Unlike some, lumbar support isn’t standard either and lower back support is a little lacking, so make sure you can get comfortable before purchasing an A-Class. We did find the sports seats in the AMG Line models more supportive than the alternatives in Sport versions, which didn’t provide the most comfortable driving position with inconsistent back padding.
Build quality is mostly good
Encouragingly, most of the buttons, switches and screens feel like they will stand the test of time. The central touchpad is a particular highlight, and together with its leather hand rest, feels particularly solid and high quality. The dashboard sits on two levels and creates what Mercedes calls a ‘ditch’ between the upper and lower deck. It’s a nice idea and allows the central screen to appear as though it is floating, however we’d question how long it would take for the ‘ditch’ to fill with dust and/or other bric-a-brac.
The dash itself features a raft of materials including shiny black plastic, metal-look trim, artificial leather and several types of hard plastic. It looks good at a distance, but several parts feel cheap, including the black plastic trim, which quickly becomes covered in finger prints, scratchy feeling interior door handles and sharp-edged plastic on the edge of the transmission tunnel.
Overall, it feels several rungs below the Audi A3 in terms of how well put together it is and the sheer quality of the materials. If you want a car that feels expensive rather than just looks expensive, the A3 is a far better choice and the BMW 1 Series also has a more substantial feel.
- Comfortable ride on smooth roads
- Standard suspension floored by rough roads
- Refinement good, though road noise noticeable
How comfortable your A-Class is depends upon the version you go for. AMG Line versions come with a sophisticated rear suspension set-up, while cheaper SE and Sport versions have a compromised cost-saving format that hinders ride quality. In reality this is balanced out by SE and Sport versions featuring 16- and 17-inch alloy wheels respectively, with more rubber separating passengers from the road compared with the 18-inch ones on the AMG Line cars.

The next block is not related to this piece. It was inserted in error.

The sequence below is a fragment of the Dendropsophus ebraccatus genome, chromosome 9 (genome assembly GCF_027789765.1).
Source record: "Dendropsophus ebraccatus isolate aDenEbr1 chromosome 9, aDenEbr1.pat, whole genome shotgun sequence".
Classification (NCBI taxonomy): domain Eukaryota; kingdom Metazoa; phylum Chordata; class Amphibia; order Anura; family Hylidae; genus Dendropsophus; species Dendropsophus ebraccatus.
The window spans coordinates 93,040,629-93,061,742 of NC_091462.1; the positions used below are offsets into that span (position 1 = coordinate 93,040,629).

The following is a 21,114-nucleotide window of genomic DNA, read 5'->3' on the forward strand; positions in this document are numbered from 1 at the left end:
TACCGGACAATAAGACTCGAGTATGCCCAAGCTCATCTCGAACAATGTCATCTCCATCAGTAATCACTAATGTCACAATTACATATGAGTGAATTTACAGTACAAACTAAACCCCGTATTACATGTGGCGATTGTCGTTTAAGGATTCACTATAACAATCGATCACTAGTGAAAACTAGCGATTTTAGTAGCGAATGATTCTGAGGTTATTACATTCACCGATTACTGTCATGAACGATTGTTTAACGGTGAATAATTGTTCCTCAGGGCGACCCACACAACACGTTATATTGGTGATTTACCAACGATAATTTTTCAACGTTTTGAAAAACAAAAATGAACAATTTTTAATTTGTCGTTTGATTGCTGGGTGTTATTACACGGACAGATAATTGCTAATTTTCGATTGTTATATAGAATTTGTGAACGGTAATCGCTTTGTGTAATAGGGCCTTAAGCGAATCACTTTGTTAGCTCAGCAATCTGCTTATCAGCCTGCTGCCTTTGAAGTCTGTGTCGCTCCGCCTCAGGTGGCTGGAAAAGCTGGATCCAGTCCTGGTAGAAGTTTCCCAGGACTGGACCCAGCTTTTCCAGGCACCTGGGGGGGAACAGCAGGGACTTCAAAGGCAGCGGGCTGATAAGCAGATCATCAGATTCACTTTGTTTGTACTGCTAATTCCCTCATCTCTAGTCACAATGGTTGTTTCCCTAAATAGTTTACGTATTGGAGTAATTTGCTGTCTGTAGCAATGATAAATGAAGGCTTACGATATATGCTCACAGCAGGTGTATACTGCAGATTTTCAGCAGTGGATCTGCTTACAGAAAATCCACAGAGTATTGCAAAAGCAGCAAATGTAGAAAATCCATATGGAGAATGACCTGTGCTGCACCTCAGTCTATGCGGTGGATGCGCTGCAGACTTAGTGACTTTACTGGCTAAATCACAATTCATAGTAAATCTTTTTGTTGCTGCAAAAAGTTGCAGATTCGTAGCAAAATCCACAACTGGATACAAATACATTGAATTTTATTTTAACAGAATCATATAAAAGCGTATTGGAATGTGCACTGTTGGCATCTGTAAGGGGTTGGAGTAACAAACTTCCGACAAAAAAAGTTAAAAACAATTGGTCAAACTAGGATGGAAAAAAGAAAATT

As a result, you can expect AMG Line models to prove firmer but quicker to settle over scarred roads, while SE and Sport models are softer but less able to smooth away bumpy surfaces.
Pliant suspension set up for comfort
The A-Class has been set up for comfort over sportiness, but it’s far from cushy in normal driving and is more than agile enough around corners for most drivers. Go for a Sport model on 17-inch wheels and the ride is more compliant than with the AMG Line alternative, though it’s still bobbly over rougher tarmac.
You’d expect a more composed ride in a Mercedes, though it’s fine on the rare stretches of fresh tarmac. Disappointingly, we also noticed a few clonks from the suspension over bumps, which undermine the car’s upmarket billing. It seems that Mercedes has focused its attention on things other than the suspension in the A-Class.
Thankfully, the smaller wheels of Sport models produce less tyre noise, making for a much quieter cabin, though whichever A-Class you go for, road noise is often quite loud on anything other than perfect roads.
Improved all-round refinement
Engine noise is noticeably less than in the previous generation A-Class, especially when it comes to the A 180 d diesel version. It’s still noticeable when revved hard, yet represents a marked improvement elsewhere in the rev range – proving extremely refined.
The A 200 petrol is quieter overall, yet it is far coarser than other small turbocharged petrols in rival vehicles – disappointingly so for a car that could easily cost you more than £30,000 or £400 per month on PCP finance.
Wind noise from around the rear windows was surprisingly noticeable, too, though this is partly because there is very little noise from around the windscreen at speed.
Front seat passengers should still be able to have a relatively hushed conversation, nonetheless.
Comfortable seats, with electric adjustability an option
Most drivers should be able to get comfortable in the A-Class thanks to supportive seats and reasonable amounts of adjustment.
However, particularly tall drivers may struggle to get comfortable behind the wheel thanks to a seat base that still sits fairly high, even on its lowest setting. Heated and ventilated seats are available as options on the A-Class.